This is the bench on the end of our dock. You may wonder why that bird, an Eastern Kingbird, is squashing herself (the herself is the hint) down so low on the armrest.
If that doesn’t beat all. She’s nesting in one of our cupholders! Actually, though it’s a bit cramped for a bird that’s between 7.5 and 9 inches long, maybe she’s a trendsetter. It’s sturdy. As long as she stays put it probably won’t get waterlogged. I’m guessing it holds the heat quite nicely. And it’s definitely not going to get blown away in the wind.
She’s been very tolerant of our comings and goings. We have tried not to disturb her. We aren’t, for example, sitting on the bench. She has dibs on the bench for the duration. But our pontoon boat is moored to the other side of the dock and we’re not abandoning our boat to suit this Kingbird, or ahem, Queenbird.
She flew off for a bug dinner, no doubt, and Steve was able to peek into the nest.
Well, I’ll be. And since this photo was taken, a fourth egg has been added to the clutch. The average clutch size is 2-5 eggs. Incubation is 14-17 days. And the time from hatch to fledge is 16-17 days. We’re in it for the long haul and just hope this spot isn’t too exposed to predators once the chicks hatch.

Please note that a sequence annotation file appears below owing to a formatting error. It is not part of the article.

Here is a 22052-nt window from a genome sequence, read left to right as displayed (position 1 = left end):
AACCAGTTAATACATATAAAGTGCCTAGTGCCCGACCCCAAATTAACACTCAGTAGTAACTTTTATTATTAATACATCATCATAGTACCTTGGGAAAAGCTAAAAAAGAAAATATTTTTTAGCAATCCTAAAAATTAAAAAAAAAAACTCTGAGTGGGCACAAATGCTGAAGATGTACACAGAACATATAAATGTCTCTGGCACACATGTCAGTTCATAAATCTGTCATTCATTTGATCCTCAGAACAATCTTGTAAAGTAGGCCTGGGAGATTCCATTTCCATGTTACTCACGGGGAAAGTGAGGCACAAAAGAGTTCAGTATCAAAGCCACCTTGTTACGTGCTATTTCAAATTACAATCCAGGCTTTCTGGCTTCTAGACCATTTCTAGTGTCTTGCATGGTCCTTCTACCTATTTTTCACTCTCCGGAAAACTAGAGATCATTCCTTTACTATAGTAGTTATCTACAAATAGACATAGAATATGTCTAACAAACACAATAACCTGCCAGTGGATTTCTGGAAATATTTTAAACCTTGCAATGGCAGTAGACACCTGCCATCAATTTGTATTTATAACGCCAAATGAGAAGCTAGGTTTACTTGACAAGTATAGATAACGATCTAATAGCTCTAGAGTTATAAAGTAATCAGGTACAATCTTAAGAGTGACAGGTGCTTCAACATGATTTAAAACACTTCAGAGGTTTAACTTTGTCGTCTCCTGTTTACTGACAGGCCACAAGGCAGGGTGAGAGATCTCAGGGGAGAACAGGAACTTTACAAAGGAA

We think that this Eastern Phoebe has found a much better nesting place than the Kingbird. Phoebe is under our side porch overhang, atop a gutter drainpipe, with the chimney at her back. You can head to Willard Power Vac to install a new one or repair the old one professionally.
Our Phoebe is quite the graceful one, shown here working on her nest. We’ve also watched this flycatcher in prey mode. The Force is strong with this one! She hits her target for sure. And quick.
Even Martha Stewart would be proud of this creation. The moss and other greenery is the perfect touch.